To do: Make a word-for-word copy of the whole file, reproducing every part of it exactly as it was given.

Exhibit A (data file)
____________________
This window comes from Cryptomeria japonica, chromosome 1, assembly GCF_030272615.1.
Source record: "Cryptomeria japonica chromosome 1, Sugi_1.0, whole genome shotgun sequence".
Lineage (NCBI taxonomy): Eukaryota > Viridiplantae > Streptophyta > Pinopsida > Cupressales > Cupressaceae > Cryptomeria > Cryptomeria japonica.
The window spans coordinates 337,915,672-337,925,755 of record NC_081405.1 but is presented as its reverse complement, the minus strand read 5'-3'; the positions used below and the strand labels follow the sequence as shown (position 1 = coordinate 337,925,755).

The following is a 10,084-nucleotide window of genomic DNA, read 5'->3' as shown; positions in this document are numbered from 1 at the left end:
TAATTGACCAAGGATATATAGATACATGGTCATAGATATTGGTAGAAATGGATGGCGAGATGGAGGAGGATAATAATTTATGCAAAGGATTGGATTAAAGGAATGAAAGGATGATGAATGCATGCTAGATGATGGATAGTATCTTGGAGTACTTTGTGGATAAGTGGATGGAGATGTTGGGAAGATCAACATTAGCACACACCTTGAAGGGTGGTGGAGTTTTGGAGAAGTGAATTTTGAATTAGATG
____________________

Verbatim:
This window comes from Cryptomeria japonica, chromosome 1, assembly GCF_030272615.1.
Source record: "Cryptomeria japonica chromosome 1, Sugi_1.0, whole genome shotgun sequence".
Lineage (NCBI taxonomy): Eukaryota > Viridiplantae > Streptophyta > Pinopsida > Cupressales > Cupressaceae > Cryptomeria > Cryptomeria japonica.
The window spans coordinates 337,915,672-337,925,755 of record NC_081405.1 but is presented as its reverse complement, the minus strand read 5'-3'; the positions used below and the strand labels follow the sequence as shown (position 1 = coordinate 337,925,755).

The following is a 10,084-nucleotide window of genomic DNA, read 5'->3' as shown; positions in this document are numbered from 1 at the left end:
TAATTGACCAAGGATATATAGATACATGGTCATAGATATTGGTAGAAATGGATGGCGAGATGGAGGAGGATAATAATTTATGCAAAGGATTGGATTAAAGGAATGAAAGGATGATGAATGCATGCTAGATGATGGATAGTATCTTGGAGTACTTTGTGGATAAGTGGATGGAGATGTTGGGAAGATCAACATTAGCACACACCTTGAAGGGTGGTGGAGTTTTGGAGAAGTGAATTTTGAATTAGATG